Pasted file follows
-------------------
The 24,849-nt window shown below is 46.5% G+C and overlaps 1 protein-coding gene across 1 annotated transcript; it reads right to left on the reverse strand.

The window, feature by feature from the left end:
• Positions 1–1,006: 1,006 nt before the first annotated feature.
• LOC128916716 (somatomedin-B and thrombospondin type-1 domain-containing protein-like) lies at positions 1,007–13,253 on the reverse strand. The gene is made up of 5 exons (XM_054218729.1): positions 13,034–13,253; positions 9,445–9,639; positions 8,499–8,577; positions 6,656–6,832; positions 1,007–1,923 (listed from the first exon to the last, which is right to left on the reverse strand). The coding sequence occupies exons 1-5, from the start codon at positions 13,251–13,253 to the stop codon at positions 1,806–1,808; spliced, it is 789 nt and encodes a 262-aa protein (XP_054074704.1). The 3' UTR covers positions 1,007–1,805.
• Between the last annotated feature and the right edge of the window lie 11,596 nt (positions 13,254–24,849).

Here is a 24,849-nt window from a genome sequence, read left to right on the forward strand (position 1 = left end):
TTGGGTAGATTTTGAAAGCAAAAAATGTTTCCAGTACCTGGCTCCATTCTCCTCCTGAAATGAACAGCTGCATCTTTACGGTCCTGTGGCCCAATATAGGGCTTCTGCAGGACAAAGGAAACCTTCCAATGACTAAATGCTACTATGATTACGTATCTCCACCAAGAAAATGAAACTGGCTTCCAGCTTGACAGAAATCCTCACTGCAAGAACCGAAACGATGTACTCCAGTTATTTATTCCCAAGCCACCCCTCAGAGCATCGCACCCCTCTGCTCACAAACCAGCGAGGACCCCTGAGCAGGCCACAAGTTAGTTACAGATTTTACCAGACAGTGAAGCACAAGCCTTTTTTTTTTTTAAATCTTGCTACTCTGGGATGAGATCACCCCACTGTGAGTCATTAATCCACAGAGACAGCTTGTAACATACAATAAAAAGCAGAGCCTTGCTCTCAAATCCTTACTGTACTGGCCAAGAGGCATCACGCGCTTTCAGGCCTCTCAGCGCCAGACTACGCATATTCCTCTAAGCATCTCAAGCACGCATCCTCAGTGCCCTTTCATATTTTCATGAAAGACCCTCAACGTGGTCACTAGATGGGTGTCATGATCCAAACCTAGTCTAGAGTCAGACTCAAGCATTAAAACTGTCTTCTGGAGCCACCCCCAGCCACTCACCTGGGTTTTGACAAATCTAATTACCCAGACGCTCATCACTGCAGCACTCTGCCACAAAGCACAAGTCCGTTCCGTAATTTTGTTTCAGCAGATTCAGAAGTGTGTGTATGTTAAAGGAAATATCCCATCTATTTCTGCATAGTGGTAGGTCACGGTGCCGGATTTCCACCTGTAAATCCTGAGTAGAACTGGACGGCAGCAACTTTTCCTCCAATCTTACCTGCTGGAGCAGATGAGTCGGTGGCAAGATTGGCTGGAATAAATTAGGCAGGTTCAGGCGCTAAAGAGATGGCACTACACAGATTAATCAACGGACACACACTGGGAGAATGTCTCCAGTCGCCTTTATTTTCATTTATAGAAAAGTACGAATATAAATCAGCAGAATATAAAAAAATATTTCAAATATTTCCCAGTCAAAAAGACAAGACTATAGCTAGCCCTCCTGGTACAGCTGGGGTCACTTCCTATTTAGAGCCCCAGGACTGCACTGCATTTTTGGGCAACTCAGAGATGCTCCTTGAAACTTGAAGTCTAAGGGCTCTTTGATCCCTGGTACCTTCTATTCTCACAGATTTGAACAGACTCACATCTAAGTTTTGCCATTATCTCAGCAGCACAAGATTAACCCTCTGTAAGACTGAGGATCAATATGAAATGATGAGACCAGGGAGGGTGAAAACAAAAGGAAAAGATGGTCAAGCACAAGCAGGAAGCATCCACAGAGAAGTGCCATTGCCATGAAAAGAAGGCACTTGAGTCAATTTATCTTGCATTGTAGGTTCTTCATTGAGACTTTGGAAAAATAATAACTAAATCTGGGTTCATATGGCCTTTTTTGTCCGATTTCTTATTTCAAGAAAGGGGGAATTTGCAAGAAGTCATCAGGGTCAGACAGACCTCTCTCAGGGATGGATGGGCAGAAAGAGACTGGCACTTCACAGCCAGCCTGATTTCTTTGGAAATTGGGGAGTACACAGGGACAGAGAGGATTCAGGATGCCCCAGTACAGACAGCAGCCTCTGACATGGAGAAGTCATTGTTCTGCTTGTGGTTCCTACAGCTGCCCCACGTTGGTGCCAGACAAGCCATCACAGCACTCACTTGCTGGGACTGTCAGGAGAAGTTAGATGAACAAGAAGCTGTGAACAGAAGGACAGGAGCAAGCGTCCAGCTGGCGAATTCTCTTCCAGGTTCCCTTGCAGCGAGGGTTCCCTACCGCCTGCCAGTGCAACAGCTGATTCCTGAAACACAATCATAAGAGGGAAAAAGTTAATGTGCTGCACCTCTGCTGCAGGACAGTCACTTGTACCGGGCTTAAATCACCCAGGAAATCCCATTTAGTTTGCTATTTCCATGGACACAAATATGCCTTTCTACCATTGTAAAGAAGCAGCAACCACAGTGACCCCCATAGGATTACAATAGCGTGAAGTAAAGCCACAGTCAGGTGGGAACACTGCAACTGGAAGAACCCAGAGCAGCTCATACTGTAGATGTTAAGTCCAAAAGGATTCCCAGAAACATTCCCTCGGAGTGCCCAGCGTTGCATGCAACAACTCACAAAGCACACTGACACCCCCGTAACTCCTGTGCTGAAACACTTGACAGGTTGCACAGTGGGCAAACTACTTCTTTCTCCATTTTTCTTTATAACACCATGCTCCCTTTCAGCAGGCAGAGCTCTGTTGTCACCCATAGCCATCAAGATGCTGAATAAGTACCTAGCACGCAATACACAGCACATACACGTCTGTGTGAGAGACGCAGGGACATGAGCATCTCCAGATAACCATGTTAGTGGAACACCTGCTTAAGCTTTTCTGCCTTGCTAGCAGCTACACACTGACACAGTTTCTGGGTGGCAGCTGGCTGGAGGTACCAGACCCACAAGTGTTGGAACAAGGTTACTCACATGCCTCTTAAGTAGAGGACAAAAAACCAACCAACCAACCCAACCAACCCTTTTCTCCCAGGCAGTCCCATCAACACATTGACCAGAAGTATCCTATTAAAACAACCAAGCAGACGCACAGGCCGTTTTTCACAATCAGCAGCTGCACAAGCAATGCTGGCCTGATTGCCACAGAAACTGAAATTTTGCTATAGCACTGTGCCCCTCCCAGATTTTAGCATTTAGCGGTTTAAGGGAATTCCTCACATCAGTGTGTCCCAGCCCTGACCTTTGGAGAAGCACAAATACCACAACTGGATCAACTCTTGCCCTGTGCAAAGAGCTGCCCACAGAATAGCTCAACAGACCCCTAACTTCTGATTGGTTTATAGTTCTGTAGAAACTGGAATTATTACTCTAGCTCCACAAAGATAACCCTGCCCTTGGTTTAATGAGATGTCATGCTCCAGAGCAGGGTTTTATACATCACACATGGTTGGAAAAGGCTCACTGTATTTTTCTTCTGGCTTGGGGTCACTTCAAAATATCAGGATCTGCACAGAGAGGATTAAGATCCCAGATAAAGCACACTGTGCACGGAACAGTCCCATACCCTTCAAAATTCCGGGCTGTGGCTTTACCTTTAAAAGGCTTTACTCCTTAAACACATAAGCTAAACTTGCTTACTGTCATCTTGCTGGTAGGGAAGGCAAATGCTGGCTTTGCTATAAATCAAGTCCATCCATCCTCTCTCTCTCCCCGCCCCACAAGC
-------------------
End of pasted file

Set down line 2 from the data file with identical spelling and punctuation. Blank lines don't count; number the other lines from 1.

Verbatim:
The window, feature by feature from the left end: